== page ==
By Joe Firmin 4-minute read
Once you decide to dive into the real estate investing world, it won’t be long before you hear the term “Accredited Investor.” Once you notice how many passive commercial real estate or crowdfunded investment opportunities are publicly advertised and therefore limited to accredited investors, you may get curious.
Even if you’re a total newbie, it’s important to know the difference between a sophisticated investor and an accredited investor and if you’re one of them.
Neither of these titles requires a credit check, application or lengthy approval process. Whew! You can find out whether you’re an accredited investor based on a few simple criteria.
What to Look For
To be an accredited investor, you must:
- Have had an annual income of $200,000 (or $300,000 for joint income) for the past two years, and expect to earn the same or higher income this year.
- Have a net worth of over $1 million, not counting your primary home.
It May Help to Run Through Examples
Penny has had a corporate career for 10 years and is single. She just got a raise 2 months ago and now makes $200,000 per year. Penny’s primary home is worth $1.5 million. She has $700,000 in her 401K and $350,000 between her savings and a few brokerage accounts. She owes $100,000 to student loans.
Is Penny an Accredited Investor?
Even though Penny currently makes $200,000 and has reason to believe she will continue making that amount or more in the coming year, her annual income over the past two years has been below the $200,000 criteria.
Penny’s net worth is: $700,000 (401K) + $350,000 (savings and brokerage accounts) – $100,000 (student loans) = $950,000,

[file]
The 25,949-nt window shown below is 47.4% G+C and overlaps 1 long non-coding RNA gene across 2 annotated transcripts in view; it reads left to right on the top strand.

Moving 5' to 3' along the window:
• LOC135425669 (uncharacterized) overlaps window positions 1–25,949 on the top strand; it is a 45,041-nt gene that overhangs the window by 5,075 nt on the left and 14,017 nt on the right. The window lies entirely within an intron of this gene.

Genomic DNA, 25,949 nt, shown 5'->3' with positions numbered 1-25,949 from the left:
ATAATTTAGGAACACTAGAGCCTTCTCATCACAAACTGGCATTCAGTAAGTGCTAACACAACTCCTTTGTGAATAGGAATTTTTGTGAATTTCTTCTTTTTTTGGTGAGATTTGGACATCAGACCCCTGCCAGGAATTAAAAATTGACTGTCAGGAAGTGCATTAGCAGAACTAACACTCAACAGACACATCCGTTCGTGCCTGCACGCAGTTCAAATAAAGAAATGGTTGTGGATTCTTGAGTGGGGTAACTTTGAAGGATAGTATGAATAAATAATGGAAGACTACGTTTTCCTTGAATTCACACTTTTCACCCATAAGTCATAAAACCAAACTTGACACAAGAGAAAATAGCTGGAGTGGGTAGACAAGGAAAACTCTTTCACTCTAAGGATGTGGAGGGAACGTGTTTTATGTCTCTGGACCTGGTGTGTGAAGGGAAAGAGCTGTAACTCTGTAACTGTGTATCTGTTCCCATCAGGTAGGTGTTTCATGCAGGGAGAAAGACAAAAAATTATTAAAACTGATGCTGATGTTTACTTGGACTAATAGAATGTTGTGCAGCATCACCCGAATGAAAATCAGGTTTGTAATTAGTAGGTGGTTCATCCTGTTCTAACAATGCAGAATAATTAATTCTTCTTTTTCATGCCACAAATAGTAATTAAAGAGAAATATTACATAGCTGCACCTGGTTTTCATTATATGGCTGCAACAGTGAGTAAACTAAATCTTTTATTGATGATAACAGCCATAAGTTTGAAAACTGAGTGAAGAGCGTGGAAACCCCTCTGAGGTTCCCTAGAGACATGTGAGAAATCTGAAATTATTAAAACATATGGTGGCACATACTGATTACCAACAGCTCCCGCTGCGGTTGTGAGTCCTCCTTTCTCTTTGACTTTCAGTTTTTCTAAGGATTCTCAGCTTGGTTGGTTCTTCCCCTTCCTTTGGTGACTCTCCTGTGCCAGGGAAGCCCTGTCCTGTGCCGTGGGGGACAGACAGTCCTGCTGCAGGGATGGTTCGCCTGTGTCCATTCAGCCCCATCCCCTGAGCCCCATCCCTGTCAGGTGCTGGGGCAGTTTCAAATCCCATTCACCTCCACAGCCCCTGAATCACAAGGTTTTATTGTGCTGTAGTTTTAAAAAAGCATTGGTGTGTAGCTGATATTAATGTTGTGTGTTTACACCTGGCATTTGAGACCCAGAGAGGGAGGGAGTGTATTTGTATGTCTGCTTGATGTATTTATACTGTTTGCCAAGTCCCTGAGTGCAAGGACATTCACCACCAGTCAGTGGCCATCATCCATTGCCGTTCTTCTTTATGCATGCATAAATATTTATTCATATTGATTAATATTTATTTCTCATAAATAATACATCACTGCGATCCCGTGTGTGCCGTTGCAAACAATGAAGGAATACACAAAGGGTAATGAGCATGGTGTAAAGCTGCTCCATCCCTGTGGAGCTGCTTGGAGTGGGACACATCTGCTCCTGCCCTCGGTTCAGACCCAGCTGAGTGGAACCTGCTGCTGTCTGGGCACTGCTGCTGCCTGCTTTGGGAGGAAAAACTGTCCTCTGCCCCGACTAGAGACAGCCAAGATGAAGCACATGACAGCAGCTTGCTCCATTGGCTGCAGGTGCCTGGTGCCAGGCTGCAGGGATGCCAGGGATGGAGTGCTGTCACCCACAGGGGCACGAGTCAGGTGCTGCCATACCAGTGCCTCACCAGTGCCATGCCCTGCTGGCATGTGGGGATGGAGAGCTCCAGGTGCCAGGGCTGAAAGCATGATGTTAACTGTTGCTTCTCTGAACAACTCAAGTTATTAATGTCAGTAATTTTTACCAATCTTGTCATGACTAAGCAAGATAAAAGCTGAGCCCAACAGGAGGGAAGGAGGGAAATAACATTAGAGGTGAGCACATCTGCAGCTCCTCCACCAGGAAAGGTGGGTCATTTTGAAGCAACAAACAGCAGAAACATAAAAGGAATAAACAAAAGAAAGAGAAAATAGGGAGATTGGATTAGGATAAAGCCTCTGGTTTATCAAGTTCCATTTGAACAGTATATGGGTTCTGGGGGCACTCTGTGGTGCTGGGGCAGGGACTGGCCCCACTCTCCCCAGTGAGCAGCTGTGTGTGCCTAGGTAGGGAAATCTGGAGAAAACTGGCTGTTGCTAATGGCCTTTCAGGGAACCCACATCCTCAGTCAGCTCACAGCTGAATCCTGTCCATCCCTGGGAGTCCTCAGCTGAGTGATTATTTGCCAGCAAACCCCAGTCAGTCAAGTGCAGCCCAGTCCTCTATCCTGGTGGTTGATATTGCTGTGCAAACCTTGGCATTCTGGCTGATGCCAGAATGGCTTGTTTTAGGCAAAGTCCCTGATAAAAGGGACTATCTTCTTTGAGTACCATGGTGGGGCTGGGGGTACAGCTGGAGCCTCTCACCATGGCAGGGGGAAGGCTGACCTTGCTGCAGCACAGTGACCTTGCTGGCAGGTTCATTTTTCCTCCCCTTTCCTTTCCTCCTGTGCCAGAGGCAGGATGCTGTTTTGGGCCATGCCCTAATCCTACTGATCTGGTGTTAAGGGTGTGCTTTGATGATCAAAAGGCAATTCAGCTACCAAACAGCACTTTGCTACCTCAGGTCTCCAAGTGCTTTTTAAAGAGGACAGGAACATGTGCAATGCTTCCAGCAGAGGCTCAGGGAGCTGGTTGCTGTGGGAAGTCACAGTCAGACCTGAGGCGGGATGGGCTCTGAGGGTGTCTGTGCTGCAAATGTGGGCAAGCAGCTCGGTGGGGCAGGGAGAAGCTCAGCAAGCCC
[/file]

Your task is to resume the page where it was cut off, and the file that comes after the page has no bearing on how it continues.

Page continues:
Since her net worth is just under the $1 million requirement, Penny is a non-accredited investor.
Sarah & Josh
Sarah is a physician and earns $285,000 per year. Josh is a stay-at-home dad, so he earns no income. Their primary home is valued at $800,000. They bought a single-family rental home for $500,000 and have a $200,000 balance on it. They have $250,000 in savings, plus $600,000 in retirement. Josh recently received $250,000 in inheritance.
Are Sarah & Josh Accredited Investors?
Based on income alone, they do not qualify, since their joint income is below $300,000.
However, excluding their primary residence, their net worth is…
$500,000 (single family rental) – $200,000 (balance owed on single family rental) + $250,000 (savings) + $600,000 (retirement) + $250,000 (inheritance) = $1.4 million, which is above the $1 million threshold.
Because they meet one of the two criteria, Sarah and Josh are accredited investors. Yup.
What Are the Perks?
The main perk of being an accredited investor is access to more deals. Why is this? Well, in the eyes of the SEC, being an accredited investor means that you are savvy enough to have figured out how to accumulate some wealth. Thus, more investment opportunities are open to you, since you are in a better position to take on risk and understand how to manage the risk.
If you’re a non-accredited investor who happens to love real estate, there are still plenty of investment opportunities available, including passive investments through real estate syndications. However, since SEC regulations do not allow investments for non-accredited investors to be publicly advertised, a sponsor of one of these types of investments will need to present you with such an opportunity.
Even if you are not an accredited investor, you’re in luck. There are passive income solutions that work for you if you are what’s called a “sophisticated investor.”
Sophisticated? Sounds uppity… Don’t worry. The SEC gives some guidance here to say that you “must have sufficient knowledge and experience in financial and business matters to make them capable of evaluating the merits and risks of the prospective investment."
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